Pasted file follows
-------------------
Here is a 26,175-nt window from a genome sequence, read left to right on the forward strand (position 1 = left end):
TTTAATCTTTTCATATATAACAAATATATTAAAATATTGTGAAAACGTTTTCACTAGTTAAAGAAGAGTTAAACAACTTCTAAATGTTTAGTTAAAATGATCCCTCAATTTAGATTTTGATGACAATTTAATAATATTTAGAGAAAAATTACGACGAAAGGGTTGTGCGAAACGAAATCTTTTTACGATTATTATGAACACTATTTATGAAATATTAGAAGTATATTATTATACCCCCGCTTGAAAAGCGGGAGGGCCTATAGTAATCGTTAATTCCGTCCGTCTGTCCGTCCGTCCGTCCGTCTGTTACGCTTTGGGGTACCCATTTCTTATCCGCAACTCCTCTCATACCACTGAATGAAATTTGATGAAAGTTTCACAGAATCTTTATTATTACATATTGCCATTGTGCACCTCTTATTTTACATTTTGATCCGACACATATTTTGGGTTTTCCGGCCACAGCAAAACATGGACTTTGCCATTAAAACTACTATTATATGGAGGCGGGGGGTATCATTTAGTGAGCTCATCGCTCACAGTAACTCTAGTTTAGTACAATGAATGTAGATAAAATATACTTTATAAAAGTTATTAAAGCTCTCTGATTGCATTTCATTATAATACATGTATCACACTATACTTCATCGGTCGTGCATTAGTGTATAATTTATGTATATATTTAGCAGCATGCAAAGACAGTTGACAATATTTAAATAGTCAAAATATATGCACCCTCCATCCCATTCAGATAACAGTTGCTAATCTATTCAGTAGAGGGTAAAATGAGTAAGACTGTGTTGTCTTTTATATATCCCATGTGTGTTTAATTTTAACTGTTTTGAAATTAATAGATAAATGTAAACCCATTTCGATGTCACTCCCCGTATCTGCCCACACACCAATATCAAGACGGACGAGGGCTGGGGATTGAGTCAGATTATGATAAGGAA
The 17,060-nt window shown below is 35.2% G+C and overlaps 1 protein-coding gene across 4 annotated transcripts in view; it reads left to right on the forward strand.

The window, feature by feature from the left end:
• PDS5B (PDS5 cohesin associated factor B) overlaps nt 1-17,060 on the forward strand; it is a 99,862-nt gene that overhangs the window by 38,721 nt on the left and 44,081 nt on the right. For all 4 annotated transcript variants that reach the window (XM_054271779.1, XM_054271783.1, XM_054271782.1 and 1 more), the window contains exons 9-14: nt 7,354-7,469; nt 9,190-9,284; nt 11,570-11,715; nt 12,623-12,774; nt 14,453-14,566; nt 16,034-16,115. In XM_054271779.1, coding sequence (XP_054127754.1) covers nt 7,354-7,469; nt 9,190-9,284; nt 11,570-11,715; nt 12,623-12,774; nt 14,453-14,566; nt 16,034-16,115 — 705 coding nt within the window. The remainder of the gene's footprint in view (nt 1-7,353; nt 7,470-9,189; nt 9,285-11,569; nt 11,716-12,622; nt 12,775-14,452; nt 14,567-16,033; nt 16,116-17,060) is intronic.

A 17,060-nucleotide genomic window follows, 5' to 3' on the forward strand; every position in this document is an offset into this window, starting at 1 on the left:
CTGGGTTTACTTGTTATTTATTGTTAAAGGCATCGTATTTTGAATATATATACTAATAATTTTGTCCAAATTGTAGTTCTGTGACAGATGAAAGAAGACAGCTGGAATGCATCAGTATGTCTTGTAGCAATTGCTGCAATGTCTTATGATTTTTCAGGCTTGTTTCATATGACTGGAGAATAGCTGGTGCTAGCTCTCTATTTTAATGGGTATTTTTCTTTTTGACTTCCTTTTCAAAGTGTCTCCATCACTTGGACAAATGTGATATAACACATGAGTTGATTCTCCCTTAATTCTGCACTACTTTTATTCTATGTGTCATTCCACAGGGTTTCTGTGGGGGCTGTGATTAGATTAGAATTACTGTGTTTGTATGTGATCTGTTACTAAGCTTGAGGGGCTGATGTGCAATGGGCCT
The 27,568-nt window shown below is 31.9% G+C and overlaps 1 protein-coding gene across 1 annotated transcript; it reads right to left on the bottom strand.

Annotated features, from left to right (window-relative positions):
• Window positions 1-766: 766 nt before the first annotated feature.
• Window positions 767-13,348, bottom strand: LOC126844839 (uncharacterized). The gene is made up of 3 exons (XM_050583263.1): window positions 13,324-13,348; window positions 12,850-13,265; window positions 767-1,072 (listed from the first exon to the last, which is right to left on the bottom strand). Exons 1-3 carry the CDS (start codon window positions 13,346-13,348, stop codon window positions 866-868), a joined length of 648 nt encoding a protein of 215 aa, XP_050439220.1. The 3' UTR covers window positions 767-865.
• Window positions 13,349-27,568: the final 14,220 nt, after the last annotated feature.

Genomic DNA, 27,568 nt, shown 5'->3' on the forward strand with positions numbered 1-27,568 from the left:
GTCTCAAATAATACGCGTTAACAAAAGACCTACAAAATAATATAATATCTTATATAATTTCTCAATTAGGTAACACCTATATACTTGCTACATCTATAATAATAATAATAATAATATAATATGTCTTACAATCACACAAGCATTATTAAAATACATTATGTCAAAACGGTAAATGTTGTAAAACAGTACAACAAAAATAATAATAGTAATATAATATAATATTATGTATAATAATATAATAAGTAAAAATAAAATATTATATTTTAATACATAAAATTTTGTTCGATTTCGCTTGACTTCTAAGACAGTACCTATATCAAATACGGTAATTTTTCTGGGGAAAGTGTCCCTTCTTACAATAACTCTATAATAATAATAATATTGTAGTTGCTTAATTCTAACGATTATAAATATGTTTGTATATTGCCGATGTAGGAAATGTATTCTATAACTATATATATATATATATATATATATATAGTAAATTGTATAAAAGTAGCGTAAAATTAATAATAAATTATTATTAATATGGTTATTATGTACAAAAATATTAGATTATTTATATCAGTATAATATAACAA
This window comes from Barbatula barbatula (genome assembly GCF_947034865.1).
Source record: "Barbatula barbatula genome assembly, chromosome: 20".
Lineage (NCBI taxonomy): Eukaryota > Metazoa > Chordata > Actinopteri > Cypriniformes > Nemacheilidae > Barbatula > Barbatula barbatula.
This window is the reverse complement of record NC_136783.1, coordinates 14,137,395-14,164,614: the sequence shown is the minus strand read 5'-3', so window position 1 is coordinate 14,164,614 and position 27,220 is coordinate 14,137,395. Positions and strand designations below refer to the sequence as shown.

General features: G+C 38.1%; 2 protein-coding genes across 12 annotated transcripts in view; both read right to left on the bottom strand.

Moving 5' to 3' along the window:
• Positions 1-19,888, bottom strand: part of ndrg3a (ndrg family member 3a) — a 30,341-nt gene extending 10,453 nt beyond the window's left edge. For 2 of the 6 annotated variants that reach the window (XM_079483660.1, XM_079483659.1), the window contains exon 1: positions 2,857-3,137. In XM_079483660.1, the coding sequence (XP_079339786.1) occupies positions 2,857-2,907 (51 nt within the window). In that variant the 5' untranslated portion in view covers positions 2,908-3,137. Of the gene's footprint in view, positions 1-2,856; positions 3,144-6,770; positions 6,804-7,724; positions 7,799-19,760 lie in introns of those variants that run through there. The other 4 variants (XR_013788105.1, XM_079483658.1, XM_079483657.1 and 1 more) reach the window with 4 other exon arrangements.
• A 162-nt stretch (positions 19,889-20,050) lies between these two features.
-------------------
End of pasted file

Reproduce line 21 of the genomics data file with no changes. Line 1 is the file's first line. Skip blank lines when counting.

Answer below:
• Positions 1-19,888, bottom strand: part of ndrg3a (ndrg family member 3a) — a 30,341-nt gene extending 10,453 nt beyond the window's left edge. For 2 of the 6 annotated variants that reach the window (XM_079483660.1, XM_079483659.1), the window contains exon 1: positions 2,857-3,137. In XM_079483660.1, the coding sequence (XP_079339786.1) occupies positions 2,857-2,907 (51 nt within the window). In that variant the 5' untranslated portion in view covers positions 2,908-3,137. Of the gene's footprint in view, positions 1-2,856; positions 3,144-6,770; positions 6,804-7,724; positions 7,799-19,760 lie in introns of those variants that run through there. The other 4 variants (XR_013788105.1, XM_079483658.1, XM_079483657.1 and 1 more) reach the window with 4 other exon arrangements.